Yokohama Hot Rod Custom Show

The car self-confinement of the Japanese is known worldwide. It is also known that the cult of tuning has become widespread in Japan. But only a handful of insiders know that Japan has a really active scene around American hot rods and custom cars or cafe racers. It is believed that this scene originated in a shop called Paradise Road in Nagayo, in the heart of Japan. Junichi Shimodara founded Paradise Road in February 1987 and mainly imported American vehicles and spare parts. It quickly became the most important destination in Japan when it comes to low riders, hot rods or custom cars.

Around 16,000 visitors flocked to the Pacifico Yokohama Convention Center, including some 900 overseas visitors, to see around 300 cars on display and 650 motorcycles. A highlight was the passage of some selected vehicles through one of the exhibition halls. The audience at the edge of this demonstration alley cheered the owners and designers of specially modified vehicles. There were some real rarities from the Hot Rod and Kustom scene to see. In 2018 the show took place for the 27th time.

The highlight of the Yokohama Hot Rod Custom Show is the “Ride In” at the beginning of the event, where selected exhibitors drive their vehicles into the hall, accompanied by hundreds of spectators. All very polite and no pushing, because we are in Japan. Under the flare of the flashlights, even the US Custom Scene enter the hall, like the 1970Chevrolet C10 pickup “Mafia Truck” by South City Rod & Custom of California. Victor “Reno” Sevilla, also from California, was allowed to enter the hall with his pastel yellow 1959 Ford F100 “Tequilla Sunset” pickup. The special livery comes from Hot Rod legend Gene Winfield. On the other hand, the 1963 Ford Thunderbird “D-Bird” by Starlite Rod & Kustom was rather softly modified. The audience nevertheless showed his full enthusiasm for the special finish of the Thunderbirds.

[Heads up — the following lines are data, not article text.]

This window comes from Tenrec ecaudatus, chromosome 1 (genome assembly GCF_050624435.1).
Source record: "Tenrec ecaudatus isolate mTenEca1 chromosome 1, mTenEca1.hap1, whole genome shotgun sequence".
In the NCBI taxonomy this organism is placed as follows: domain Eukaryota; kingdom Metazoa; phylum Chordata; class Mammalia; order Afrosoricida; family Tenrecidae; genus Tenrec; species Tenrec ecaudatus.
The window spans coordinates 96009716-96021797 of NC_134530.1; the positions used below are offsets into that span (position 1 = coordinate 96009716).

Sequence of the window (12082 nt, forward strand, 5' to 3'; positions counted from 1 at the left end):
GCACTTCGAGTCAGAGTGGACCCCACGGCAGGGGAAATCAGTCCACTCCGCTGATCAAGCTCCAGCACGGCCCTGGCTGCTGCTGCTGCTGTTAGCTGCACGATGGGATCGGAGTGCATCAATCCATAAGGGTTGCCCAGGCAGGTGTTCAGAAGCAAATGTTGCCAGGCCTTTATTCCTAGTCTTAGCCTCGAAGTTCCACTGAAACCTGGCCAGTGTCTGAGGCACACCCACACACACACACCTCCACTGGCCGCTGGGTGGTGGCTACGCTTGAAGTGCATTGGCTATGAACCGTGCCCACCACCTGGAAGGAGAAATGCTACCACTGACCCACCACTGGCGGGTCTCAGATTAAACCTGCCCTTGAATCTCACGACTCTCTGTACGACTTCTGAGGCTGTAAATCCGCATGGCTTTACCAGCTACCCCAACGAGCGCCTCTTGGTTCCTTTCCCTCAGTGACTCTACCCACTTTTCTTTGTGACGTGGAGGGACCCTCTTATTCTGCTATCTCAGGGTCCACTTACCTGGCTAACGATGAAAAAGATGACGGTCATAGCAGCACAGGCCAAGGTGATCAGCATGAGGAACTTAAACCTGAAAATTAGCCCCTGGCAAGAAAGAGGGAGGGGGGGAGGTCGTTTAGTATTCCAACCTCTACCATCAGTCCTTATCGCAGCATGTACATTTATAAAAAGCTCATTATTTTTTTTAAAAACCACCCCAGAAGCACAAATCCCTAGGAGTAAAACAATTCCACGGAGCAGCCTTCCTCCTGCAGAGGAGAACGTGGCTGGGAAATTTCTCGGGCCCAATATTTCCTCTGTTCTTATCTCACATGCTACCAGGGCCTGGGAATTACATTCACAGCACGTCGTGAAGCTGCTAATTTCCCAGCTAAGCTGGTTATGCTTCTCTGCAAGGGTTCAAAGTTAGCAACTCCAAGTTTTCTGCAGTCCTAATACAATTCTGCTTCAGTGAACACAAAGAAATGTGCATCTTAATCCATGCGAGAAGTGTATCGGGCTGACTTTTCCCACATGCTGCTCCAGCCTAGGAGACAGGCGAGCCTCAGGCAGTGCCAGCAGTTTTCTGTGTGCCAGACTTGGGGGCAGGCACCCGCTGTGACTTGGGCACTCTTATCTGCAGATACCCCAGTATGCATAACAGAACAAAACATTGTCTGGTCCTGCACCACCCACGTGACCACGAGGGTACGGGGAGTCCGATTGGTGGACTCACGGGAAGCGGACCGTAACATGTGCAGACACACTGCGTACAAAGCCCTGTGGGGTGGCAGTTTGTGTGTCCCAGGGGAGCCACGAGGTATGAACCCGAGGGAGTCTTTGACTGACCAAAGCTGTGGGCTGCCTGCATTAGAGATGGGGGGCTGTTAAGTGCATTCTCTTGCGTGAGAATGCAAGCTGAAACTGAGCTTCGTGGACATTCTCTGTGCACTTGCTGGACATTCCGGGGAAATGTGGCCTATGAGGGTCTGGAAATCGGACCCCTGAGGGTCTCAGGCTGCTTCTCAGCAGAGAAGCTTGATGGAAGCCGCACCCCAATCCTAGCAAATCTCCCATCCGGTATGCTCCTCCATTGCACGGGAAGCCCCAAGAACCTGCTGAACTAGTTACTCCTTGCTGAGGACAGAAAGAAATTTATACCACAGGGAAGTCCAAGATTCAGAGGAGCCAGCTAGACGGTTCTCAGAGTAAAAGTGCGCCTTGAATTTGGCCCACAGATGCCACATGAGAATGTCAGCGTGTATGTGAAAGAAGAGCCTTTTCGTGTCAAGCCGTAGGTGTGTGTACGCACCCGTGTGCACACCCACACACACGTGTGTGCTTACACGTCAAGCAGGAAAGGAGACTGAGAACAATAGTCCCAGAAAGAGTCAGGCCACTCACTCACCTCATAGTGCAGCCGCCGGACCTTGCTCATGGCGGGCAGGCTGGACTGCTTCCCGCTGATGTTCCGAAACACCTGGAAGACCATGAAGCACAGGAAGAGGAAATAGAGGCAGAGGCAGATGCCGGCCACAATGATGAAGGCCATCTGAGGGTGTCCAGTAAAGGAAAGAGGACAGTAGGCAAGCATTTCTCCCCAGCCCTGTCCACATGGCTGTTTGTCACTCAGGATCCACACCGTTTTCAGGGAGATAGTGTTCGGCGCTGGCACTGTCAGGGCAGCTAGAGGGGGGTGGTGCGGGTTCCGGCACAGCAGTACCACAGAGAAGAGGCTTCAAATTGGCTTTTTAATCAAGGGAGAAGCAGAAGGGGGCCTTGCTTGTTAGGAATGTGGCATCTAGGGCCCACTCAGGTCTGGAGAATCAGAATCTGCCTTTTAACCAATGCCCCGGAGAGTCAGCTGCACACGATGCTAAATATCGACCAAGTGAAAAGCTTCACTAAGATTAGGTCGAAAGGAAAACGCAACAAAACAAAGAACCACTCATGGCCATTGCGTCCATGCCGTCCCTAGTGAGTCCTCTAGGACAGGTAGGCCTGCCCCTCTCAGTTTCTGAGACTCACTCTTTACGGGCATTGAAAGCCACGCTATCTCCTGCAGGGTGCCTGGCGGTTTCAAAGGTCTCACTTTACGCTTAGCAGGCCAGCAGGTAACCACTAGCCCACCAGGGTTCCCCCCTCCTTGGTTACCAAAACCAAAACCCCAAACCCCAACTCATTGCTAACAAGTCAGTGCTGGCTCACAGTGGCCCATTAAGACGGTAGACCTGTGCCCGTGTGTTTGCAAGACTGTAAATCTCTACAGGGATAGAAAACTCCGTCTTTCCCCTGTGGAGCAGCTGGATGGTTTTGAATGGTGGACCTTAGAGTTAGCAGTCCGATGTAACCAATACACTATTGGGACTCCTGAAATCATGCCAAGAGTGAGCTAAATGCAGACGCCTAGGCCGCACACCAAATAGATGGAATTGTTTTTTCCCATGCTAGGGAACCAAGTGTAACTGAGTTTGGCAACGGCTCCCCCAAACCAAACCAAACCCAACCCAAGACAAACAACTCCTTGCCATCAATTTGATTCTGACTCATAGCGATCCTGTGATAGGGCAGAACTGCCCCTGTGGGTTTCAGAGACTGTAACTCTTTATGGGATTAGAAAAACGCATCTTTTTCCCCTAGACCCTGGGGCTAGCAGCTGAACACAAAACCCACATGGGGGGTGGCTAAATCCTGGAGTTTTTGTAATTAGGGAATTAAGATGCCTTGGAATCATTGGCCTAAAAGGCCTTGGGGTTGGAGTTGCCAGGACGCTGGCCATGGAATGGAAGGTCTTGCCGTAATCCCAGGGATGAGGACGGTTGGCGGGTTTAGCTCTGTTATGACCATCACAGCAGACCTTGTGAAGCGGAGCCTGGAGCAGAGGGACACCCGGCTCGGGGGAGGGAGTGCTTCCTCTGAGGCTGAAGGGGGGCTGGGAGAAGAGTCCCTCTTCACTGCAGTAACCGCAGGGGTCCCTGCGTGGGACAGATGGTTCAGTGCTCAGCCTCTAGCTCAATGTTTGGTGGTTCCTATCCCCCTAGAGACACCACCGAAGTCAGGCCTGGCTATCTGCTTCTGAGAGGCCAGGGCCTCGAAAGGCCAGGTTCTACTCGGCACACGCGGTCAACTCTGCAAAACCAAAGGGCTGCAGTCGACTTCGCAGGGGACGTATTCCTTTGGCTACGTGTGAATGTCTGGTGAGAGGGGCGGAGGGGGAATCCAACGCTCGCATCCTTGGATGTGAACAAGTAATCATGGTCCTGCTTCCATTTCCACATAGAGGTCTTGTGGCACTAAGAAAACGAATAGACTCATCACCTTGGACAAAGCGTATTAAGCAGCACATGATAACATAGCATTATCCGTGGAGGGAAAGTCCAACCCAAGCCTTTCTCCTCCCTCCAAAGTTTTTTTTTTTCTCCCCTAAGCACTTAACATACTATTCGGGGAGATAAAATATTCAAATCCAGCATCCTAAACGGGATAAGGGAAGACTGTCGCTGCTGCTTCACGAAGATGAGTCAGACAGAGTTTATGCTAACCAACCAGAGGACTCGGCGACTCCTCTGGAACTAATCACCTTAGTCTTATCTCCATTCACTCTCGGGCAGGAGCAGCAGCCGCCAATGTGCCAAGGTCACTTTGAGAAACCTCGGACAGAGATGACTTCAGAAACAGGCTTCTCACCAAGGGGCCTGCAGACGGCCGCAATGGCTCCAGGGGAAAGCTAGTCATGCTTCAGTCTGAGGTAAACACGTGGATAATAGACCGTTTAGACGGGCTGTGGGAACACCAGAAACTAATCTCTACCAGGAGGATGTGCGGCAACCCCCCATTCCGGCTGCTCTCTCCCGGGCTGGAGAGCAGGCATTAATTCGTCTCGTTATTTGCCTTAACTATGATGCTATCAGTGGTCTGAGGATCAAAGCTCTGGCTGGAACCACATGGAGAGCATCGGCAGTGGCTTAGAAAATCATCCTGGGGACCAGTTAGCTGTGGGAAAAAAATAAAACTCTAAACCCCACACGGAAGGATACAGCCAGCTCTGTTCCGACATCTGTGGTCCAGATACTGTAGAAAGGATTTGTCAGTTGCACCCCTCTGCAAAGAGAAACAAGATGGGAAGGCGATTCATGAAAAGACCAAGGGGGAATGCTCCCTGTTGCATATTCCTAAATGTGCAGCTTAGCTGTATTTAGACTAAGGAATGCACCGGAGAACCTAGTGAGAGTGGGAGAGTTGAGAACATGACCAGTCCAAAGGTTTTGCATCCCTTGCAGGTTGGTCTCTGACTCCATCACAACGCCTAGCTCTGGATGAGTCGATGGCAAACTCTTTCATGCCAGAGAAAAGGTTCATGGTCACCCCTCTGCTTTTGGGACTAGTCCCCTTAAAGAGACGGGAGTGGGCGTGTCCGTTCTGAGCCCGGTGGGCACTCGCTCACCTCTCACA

After the automobiles came the motorcycles. Although the spectators were asked not to travel by motorcycle because in the years before, the complaints of the surrounding residents and shopkeepers had heaped up and the event was on the verge. As in the previous year, therefore, the access for loud motorcycles was closed this year to dampen the noise pollution a bit.
The motorcycles were of course not missing on the show. Among them are real jewels, such as the “Best of Show” The Traditional Way / Co-designer Bobby Green – 1948 Harley Davidson UL “Blackbird”, the Roland Sands Design / Roland Sands – 1934 BMW R7 “9T Concept R7” or the Chabott Engineering / Shinya Kimura – 1978/2018 Yamaha SR “Crystal Trophy”.

Panhead conversions were at the forefront of this year’s Custom Show. It is allowed, what pleases and the designers of the bicycles knew hardly limits. Long chopper forks, lowered frames, specially made rims and magnificent tanks. Wherever you look, there was something new to discover.

The supporting program also had a lot to offer. In addition to a Pinup Girl Contest, there was a whole range of tuning products, model cars, sneaker special models, T-shirts and Pinstriping products. Some visitors drag in the night before the show in front of the halls, so they can grab one of the special models for themselves. For the necessary Partyfeeling different bands provided on a party stage.

Two of the largest companies in Japan supporting this scene are the South Californian company Mooneyes and the clothing company Vans. Since the late 80s, Mooneyes also hosts the annual Street Car Nationals, an automobile festival where the Japanese tuning and custom scene meets.